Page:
#079: Global Security Exchange – Chief Security Officers Rich Davis of United Airlines & Steve Bernard of Sony Pictures l International SOS

Thursday October 13, 2022

Security is one of our basic, most fundamental needs. To keep up on the latest trends in security Fran Racioppi traveled to the Global Security Exchange in Atlanta to sit down with retired Chief Security Officers Rich Davis of United Airlines and Steve Bernard of Sony Pictures.

Rich oversaw United’s response to the 9/11 attacks involving two of United airplanes. Steve led Sony through the North Korean cyber attack after the premier of The Interview starring Seth Rogan and James Franco. 

They cover the evolution of the industry, the threats we face in both the physical and cyber domains, how thought leaders are needed in senior security positions, and how we build a security culture in our organizations. The world is a complex place and today’s companies require dedicated support for the protection of their number one asset – their people. International SOS is the industry leader in travel risk management, medical support, evacuations, mental health, crisis management and workforce resilience.  On the ground in over 90 countries and 1000 locations, International SOS is there 24/7 no matter the challenge.

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Global Security Exchange – Chief Security Officers Rich Davis of United Airlines & Stevan Bernard of Sony Pictures l International SOS

Security is one of our most basic foundational needs. Maslow’s Hierarchy of Needs puts safety and security at the bottom of the pyramid, right between our need for food, water, rest, and warmth and our need for belonging and love. We look for safety and security in every aspect of our lives. We face threats and risks walking down the street, driving our cars, sitting on an airplane, or even cutting a piece of fruit.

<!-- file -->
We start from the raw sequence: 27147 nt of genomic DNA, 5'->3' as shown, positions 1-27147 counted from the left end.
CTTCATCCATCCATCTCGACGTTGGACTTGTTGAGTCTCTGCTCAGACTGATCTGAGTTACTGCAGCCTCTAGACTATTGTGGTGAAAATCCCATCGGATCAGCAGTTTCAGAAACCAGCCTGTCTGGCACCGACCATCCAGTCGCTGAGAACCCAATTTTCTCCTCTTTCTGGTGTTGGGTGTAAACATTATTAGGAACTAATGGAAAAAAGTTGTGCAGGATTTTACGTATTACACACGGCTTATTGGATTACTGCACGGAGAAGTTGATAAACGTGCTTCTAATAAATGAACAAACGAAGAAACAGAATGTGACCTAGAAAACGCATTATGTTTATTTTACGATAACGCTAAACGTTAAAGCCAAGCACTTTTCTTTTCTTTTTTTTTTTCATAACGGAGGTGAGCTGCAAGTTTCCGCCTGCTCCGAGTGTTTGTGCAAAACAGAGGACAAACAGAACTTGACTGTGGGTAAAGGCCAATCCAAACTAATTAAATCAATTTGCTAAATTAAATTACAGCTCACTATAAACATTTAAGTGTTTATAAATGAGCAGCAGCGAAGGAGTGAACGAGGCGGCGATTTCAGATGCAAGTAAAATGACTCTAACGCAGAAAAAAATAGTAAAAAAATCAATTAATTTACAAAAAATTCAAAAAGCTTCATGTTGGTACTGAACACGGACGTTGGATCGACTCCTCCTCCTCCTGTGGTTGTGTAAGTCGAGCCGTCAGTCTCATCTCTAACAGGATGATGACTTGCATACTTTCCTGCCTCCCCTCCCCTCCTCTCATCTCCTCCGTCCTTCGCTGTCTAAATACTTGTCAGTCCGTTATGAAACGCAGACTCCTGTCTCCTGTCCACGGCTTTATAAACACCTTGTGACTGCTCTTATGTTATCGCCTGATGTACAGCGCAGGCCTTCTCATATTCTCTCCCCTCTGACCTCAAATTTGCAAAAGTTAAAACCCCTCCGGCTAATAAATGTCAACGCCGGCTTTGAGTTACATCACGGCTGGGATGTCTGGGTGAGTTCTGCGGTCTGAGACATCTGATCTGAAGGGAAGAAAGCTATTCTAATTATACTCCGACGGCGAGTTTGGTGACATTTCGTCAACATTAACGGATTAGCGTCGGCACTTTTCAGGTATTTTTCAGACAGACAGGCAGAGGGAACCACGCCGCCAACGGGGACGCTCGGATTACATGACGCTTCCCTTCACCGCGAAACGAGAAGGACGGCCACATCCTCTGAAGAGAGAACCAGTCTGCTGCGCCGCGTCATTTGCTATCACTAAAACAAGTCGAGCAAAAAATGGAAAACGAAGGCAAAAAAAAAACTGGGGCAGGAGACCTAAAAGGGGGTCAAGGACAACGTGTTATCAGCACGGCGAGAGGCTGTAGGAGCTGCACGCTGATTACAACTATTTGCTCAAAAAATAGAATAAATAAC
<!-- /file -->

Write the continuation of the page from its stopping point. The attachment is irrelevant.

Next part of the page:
Our companies face risk to intellectual property assets and people traveling to support the mission. As a country, we face national security risks posed by other nations and terrorist organizations. As people, employees, businesses, and as a nation, we look to the global security industry to identify the threats we face, then analyze and mitigate the risk to keep us safe.

To catch up on the latest trends and equipment in security, I went to Global Security Exchange in Atlanta. GSX is hosted by the security industry’s accrediting body, as is international. It’s the largest security trade show in the world and has everything from uniforms and cameras to robotic dogs and counter-drone sensors. I’ve been in the security industry a long time and have been fortunate to have some of the most impactful leaders in the industry as mentors and friends.

To talk about security and the threats we face as companies, entrepreneurs, and employees, I asked two of securities’ most respected authorities to sit down with me on the convention floor. Rich Davis is the former Chief Security Officer of United Airlines. Stevan Bernard is the former Chief Security Officer of Sony Pictures Entertainment.

Rich started his career in United Chicago Kitchen and worked his way through the ranks to lead one of the most targeted and high-profile global operations on the planet. Stevan earned a Bronze Star in Vietnam, came home to continue service in law enforcement and later made the switch to corporate security leading movie and film production from the LA studio a lot to the most remote regions of the world.

Rich oversaw United’s response to the 9/11 attacks, which involved two of United’s airplanes. Stevan led Sony through the North Korea cyber-attack that shuttered the entire Sony computer network after the premier of The Interview, starring Seth Rogen and James Franco, which in my opinion was a pretty funny movie, regardless of what Chairman Kim thinks.

Rich Stevan and I cover everything security, including the evolution of the industry, the threats we face in both the physical and cyber domains, how thought leaders are needed in senior security positions, and how we build a security culture in our organizations. Stevan and Rich are two of the leading Jedburghs in the industry, and then serve as Senior Advisors with International SOS, providing health and security risk mitigation for businesses of all sizes and locations.

The world is a complex place and companies require dedicated support for the protection of their number one asset, their people. International SOS is the industry leader in travel risk management, medical support, evacuations, mental health, crisis management and workforce resilience. On the ground in over 90 countries in 1,000 locations, International SOS is there 24/7 no matter the challenge.